Who Should Own Auckland Trains?


Auckland Transport has triggered an important debate by wanting to take ownership of the new Auckland electric trains, rather than lease them back from KiwiRail at a cost of several million dollars.

The Rail and Maritime Transport Union believes there could be some merit in the proposal to transfer ownership oto Auckland Transport.

KiwiRail is in the final stage of a tender process for the $500 million job to build 38 three-car electric multiple units and 13 locomotives for the Auckland rail network.

The Government is loaning KiwiRail $500 million to buy the trains, and KiwiRail then leases them to Auckland at a cost to AT of $45.6 million over 3 years plus nearly $30m in track charges.

Wellington’s regional council, Greater Wellington, will own its new Matangi trains even though the Government is contributing 90 per cent of their $235 million cost. So why not Auckland?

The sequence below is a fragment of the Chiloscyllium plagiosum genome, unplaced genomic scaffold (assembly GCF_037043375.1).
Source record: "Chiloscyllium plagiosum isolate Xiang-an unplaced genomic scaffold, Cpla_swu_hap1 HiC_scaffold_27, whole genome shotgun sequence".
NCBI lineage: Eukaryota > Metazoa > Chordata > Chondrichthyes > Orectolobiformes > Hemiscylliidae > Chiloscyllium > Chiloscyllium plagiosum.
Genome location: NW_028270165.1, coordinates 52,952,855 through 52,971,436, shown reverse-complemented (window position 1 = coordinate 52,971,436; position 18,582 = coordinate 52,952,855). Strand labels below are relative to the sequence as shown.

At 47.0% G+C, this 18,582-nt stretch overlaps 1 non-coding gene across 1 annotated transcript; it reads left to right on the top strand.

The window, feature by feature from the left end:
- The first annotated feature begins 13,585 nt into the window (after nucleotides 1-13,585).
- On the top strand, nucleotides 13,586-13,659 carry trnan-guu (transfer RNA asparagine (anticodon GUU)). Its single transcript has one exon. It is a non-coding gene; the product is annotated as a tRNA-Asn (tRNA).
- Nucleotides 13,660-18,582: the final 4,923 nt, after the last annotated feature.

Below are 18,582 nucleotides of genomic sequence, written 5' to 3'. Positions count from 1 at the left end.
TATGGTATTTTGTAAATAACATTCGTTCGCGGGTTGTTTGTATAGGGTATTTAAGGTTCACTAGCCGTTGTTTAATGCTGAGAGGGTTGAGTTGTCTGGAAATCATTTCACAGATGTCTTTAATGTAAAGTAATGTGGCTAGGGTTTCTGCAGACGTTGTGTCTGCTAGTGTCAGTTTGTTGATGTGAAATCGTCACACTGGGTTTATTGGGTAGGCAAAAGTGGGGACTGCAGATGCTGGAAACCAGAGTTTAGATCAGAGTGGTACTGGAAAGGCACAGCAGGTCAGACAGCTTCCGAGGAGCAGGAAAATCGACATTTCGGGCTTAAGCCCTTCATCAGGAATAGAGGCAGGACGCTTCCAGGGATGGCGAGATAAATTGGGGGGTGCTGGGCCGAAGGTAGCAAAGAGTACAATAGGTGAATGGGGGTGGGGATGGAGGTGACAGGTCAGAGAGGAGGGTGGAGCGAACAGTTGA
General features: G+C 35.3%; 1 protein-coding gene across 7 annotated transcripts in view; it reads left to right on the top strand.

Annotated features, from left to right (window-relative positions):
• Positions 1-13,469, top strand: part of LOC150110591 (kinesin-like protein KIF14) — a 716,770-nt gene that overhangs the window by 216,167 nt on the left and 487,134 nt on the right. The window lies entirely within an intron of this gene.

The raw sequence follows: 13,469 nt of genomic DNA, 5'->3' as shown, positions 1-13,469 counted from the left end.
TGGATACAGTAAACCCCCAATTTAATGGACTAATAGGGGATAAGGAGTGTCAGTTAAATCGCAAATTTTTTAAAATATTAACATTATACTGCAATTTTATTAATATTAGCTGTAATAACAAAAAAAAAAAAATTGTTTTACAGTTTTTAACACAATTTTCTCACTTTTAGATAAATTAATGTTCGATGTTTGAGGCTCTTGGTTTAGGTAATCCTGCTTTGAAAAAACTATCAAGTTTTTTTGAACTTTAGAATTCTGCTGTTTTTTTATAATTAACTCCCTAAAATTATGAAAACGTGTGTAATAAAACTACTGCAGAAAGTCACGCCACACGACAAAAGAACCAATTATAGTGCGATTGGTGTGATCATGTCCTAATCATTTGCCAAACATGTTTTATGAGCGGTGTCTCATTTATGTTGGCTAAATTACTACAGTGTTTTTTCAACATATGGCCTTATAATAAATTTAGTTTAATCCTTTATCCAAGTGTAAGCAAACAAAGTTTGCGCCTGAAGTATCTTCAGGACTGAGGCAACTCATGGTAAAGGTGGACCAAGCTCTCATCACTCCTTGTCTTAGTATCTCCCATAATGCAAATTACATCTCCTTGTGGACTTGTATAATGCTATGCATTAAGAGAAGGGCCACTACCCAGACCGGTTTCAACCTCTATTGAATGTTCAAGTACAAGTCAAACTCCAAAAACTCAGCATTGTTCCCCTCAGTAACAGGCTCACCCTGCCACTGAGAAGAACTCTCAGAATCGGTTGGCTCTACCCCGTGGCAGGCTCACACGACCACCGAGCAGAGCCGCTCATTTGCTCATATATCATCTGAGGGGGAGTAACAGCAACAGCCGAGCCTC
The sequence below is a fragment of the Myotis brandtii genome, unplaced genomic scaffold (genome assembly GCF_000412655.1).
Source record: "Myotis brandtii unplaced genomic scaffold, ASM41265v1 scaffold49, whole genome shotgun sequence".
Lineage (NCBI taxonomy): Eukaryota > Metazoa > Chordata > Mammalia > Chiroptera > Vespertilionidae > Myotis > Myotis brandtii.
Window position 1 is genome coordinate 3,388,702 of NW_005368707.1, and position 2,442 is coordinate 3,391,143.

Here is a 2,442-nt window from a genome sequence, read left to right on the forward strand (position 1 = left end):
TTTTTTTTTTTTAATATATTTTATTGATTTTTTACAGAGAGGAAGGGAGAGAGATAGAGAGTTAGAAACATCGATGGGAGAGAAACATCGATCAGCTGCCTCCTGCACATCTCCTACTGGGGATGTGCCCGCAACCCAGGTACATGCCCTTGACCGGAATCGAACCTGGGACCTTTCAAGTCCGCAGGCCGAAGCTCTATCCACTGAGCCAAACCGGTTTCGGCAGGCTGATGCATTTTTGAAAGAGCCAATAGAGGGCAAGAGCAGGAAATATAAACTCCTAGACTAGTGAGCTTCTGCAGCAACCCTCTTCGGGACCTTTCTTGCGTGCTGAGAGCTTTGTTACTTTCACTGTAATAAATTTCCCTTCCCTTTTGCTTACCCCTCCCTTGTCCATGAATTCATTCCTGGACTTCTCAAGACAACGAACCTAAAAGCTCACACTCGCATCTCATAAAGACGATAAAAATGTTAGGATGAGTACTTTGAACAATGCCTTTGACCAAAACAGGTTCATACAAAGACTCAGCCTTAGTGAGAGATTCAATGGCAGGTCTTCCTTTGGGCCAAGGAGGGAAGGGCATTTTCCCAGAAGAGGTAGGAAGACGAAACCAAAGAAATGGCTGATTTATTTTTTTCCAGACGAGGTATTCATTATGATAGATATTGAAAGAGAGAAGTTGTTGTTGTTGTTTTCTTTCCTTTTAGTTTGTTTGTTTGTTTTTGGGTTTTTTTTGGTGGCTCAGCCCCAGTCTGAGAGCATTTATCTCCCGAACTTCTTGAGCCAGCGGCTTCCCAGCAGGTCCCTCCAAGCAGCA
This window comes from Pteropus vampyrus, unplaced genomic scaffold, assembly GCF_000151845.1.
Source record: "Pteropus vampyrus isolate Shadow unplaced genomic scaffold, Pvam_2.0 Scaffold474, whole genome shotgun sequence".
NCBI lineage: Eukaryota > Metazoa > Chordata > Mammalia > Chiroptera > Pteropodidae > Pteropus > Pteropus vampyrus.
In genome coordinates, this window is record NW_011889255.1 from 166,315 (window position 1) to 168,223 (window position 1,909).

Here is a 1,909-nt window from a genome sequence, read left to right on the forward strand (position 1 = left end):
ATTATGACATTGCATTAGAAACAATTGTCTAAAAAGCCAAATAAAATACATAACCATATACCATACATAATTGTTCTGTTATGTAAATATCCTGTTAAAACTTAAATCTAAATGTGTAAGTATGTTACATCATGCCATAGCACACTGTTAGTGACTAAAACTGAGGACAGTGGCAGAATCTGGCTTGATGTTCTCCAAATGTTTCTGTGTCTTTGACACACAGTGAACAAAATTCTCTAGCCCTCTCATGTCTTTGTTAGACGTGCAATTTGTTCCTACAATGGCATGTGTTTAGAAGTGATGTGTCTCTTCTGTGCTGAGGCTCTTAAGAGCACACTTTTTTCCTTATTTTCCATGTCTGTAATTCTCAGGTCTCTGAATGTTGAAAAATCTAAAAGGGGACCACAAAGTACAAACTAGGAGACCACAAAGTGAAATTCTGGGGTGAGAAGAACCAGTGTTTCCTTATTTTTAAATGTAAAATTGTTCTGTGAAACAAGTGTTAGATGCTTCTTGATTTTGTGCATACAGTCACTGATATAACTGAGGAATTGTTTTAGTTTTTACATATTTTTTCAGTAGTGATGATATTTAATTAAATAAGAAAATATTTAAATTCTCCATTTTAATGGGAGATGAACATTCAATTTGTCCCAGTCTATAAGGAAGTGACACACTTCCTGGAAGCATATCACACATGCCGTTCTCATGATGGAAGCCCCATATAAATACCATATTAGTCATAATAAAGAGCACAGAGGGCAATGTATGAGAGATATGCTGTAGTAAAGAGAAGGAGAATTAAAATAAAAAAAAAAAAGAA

AT”s Communications Manager,Sharon Hunter confirmed to AKT that Auckland Transport understands such regional ownership is in fact the preference of Transport Minister Steven Joyce and Auckland Transport goes along with the idea.

RMTU General Secretary Wayne Butson said that this idea should be seriously considered.

“Our experience of past National governments is that their commitment to public ownership of rail assets is not good,” Wayne Butson said.

“Transferring the ownership of Auckland’s new electric trains to Auckland Transport may protect taxpayer assets in the event of KiwiRail being targeted for privatisation in the future.”

“If this is a way of protecting this significant new investment in electric trains, then it may be worthy of consideration.”

“Either way, we do not want to see a situation where KiwiRail is privatised under a National government, and these assets are lost for good.”

GOING ELECTRIC: Soon we will just need the trains

The RMTU would also be watching very closely to see whether KiwiRail honoured the local involvement pledge it made during the tender process for the new Auckland trains, Wayne Butson said.